Expressive Activity on Campus
Texas A&M University is a public university. As such, faculty and staff are government actors (also known as state actors). The U.S. Constitution and, in particular, First Amendment rights (freedom of religion, speech, press, assembly, petition), among others, are guaranteed when government actors (faculty and staff) interact with individuals (students).
The free expression of ideas and the right to associate are American values fiercely protected by the Supreme Court. The First Amendment right to free expression and association at public universities has been explored in classic case law that came into being largely as a result of court cases related to the student unrest of the 1960s. These constitutional issues are sometimes difficult for the general public to comprehend because there is often an expectation that university administrators can control student speech and control or prevent student association.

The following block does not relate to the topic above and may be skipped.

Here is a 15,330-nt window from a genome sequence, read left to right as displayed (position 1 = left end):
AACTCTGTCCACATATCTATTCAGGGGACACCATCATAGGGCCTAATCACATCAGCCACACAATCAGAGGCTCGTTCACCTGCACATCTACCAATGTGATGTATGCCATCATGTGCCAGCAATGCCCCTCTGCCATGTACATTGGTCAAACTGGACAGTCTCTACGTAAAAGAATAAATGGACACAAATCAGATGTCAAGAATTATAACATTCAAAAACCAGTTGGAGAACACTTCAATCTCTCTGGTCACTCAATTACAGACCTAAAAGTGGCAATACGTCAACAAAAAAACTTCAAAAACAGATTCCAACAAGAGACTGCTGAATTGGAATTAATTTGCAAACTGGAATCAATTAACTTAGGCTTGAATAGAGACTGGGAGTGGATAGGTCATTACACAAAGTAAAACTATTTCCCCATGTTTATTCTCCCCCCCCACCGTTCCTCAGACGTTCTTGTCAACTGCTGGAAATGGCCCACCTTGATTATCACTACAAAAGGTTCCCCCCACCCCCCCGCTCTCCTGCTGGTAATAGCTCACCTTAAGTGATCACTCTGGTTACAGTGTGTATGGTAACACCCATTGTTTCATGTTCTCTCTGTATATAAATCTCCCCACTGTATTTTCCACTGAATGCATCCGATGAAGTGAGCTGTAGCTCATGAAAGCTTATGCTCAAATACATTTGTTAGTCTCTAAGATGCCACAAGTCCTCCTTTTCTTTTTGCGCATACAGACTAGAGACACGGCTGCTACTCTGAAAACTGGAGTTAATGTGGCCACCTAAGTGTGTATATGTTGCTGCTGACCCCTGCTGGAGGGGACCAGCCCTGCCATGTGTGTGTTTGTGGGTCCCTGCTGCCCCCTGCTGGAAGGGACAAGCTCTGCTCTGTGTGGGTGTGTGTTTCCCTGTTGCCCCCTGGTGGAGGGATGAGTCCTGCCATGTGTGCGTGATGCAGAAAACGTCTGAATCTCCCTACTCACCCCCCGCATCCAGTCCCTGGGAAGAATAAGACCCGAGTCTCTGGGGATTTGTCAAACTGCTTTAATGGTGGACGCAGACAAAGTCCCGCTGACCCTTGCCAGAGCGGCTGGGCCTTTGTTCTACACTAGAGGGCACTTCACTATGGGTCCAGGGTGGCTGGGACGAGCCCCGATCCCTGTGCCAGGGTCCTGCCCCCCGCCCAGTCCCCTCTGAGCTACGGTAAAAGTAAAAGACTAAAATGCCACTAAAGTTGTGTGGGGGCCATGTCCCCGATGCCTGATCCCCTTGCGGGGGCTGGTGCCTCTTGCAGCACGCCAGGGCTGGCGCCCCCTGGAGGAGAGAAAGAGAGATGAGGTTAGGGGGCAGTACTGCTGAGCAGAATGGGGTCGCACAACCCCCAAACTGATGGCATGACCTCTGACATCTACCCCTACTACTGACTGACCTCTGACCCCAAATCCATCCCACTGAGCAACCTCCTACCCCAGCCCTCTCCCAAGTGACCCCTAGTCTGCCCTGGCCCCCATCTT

This public perception is often grounded in the false belief that students do not have constitutional rights or that they do not enjoy these rights in their roles as college students. Nothing could be further from the truth at public institutions.
Content-based (a.k.a., viewpoint or opinion) restrictions on the exercise of free expression have been judged by the courts to be unconstitutional. Nevertheless, these free expressions rights are not absolute. Reasonable time, place, and manner restrictions apply to free speech and student protest issues when there is a compelling government interest to support their strategies to balance these student rights against the right of others to attend class, move about campus, and to avoid disruptions.